• Feeling fearful, hopeless, or angry.
  • Difficulty concentrating or feeling disconnected from loved ones.
  • Difficulty sleeping, irritability, or hypervigilance (being constantly on edge).

If you suspect someone you care about may have PTSD, encourage them to seek professional help. A therapist can provide support and develop a treatment plan to manage their symptoms and help them heal.

Managing Anger Outbursts in PTSD

Safety First:

If someone with PTSD is an immediate threat, call emergency services. Don’t hesitate.

De-escalate with Empathy:

Forget yelling. Speak calmly, acknowledge them, and create a safe space (quiet room, removing yourself if safe). Research from the Anxiety and Disorders Association of America (ADAA) suggests that people with anxiety, which often co-occurs with PTSD, respond better to calm and empathetic communication.

Identify Triggers (if possible):

Loud noises, smells, crowds – seemingly harmless things can trigger PTSD outbursts. Identify potential triggers to avoid similar situations or create a calming plan.

Focus on Calming Techniques:

The National Center for PTSD recommends various techniques for managing PTSD symptoms, including anger outbursts. Help them use established coping mechanisms like deep breathing, muscle relaxation, or mindfulness exercises. Suggest simple options like breath counting or cool water on the face if they lack them.

Patience is Key:

De-escalation takes time. Be patient and avoid judgment. Their anger stems from trauma, not you.

Seek Professional Help:

A therapist specializing in PTSD can create a personalized plan to address the trauma and teach healthy anger management. Look for therapists trained in CBT or EMDR, effective for treating PTSD and anger.

Some Resources to Help

You build trust and foster a deeper connection by creating a safe space through active listening, clear communication, and respect for boundaries. This connection is vital for their healing journey. Here are some resources that can offer additional support:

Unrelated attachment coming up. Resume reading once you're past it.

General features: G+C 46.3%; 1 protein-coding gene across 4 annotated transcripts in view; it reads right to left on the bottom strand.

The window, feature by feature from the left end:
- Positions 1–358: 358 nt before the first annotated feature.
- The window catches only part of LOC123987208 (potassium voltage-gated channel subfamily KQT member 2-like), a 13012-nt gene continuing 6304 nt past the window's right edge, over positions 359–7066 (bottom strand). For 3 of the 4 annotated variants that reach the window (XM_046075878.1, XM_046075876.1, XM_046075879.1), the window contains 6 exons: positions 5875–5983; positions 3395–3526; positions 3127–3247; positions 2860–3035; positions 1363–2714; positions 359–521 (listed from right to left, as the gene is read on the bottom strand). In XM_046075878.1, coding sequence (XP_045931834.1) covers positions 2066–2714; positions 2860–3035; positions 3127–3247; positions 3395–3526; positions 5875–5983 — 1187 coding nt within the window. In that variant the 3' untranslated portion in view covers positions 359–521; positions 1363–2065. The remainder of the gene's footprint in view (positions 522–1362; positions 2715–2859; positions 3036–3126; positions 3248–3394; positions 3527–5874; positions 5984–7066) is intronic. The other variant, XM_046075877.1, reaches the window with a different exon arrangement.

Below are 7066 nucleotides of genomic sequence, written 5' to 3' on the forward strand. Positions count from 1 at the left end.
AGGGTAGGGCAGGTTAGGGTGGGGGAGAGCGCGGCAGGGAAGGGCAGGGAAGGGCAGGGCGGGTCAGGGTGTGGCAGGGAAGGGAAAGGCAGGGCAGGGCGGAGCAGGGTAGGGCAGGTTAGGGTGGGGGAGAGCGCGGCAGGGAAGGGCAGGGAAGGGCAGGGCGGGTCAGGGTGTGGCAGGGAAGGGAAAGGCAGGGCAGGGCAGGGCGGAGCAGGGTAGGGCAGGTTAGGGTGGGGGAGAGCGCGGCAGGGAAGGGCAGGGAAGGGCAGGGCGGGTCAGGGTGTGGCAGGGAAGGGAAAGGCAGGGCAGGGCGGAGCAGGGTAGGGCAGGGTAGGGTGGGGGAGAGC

• National Mental Health Hotline: 1-866-903-3787 (This hotline can connect you to mental health resources in your area)
  • National Suicide Prevention Lifeline: 988 (Offers 24/7 crisis counseling and support)
  • Crisis Text Line: Text HOME to 741741 for confidential crisis support
  • National Center for PTSD
  • Anxiety and Depression Association of America


So, how to communicate with someone with PTSD? The answer lies in creating a safe space through active listening, clear communication, and respect for their boundaries. By following the tips outlined above, you can build trust, foster a deeper connection, and become a source of strength for them on their healing journey.

Remember, you’re not alone in supporting someone with PTSD.


How do you talk to someone with PTSD?

Be patient, listen actively, and validate their feelings. Avoid pressuring them to talk about the trauma.

What are the 7 symptoms of PTSD?

Intrusive thoughts, nightmares, flashbacks, avoidance of triggers, negative thoughts, hypervigilance, and increased arousal.

What communication techniques work well with PTSD patients?

Speak clearly and calmly, be respectful of boundaries, and ask permission before touching.

How do you make someone with PTSD feel loved?

Making them feel loved: Show them you care consistently and offer support without judgment.